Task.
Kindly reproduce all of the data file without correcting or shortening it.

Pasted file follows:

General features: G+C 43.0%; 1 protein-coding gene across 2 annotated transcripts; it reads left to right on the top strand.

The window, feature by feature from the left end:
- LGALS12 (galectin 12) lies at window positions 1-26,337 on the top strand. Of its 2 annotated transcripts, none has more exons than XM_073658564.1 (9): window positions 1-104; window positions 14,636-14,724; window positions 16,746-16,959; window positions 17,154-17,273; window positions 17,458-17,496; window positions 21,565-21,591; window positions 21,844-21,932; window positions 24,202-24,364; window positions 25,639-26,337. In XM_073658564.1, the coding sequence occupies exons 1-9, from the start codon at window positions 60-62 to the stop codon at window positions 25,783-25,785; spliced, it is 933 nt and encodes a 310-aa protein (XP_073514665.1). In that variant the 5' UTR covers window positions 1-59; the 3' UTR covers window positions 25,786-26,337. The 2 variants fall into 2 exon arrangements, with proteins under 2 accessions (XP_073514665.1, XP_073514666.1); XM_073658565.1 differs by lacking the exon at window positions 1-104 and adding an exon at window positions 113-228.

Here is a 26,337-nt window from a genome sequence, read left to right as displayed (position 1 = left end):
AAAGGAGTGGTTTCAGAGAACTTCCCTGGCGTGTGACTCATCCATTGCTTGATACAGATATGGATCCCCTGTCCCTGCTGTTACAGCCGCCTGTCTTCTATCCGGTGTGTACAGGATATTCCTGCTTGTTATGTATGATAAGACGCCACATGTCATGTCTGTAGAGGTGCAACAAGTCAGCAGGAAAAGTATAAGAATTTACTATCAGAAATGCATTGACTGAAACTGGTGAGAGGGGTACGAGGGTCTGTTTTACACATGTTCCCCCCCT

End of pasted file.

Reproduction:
General features: G+C 43.0%; 1 protein-coding gene across 2 annotated transcripts; it reads left to right on the top strand.

The window, feature by feature from the left end:
- LGALS12 (galectin 12) lies at window positions 1-26,337 on the top strand. Of its 2 annotated transcripts, none has more exons than XM_073658564.1 (9): window positions 1-104; window positions 14,636-14,724; window positions 16,746-16,959; window positions 17,154-17,273; window positions 17,458-17,496; window positions 21,565-21,591; window positions 21,844-21,932; window positions 24,202-24,364; window positions 25,639-26,337. In XM_073658564.1, the coding sequence occupies exons 1-9, from the start codon at window positions 60-62 to the stop codon at window positions 25,783-25,785; spliced, it is 933 nt and encodes a 310-aa protein (XP_073514665.1). In that variant the 5' UTR covers window positions 1-59; the 3' UTR covers window positions 25,786-26,337. The 2 variants fall into 2 exon arrangements, with proteins under 2 accessions (XP_073514665.1, XP_073514666.1); XM_073658565.1 differs by lacking the exon at window positions 1-104 and adding an exon at window positions 113-228.

Here is a 26,337-nt window from a genome sequence, read left to right as displayed (position 1 = left end):
AAAGGAGTGGTTTCAGAGAACTTCCCTGGCGTGTGACTCATCCATTGCTTGATACAGATATGGATCCCCTGTCCCTGCTGTTACAGCCGCCTGTCTTCTATCCGGTGTGTACAGGATATTCCTGCTTGTTATGTATGATAAGACGCCACATGTCATGTCTGTAGAGGTGCAACAAGTCAGCAGGAAAAGTATAAGAATTTACTATCAGAAATGCATTGACTGAAACTGGTGAGAGGGGTACGAGGGTCTGTTTTACACATGTTCCCCCCCT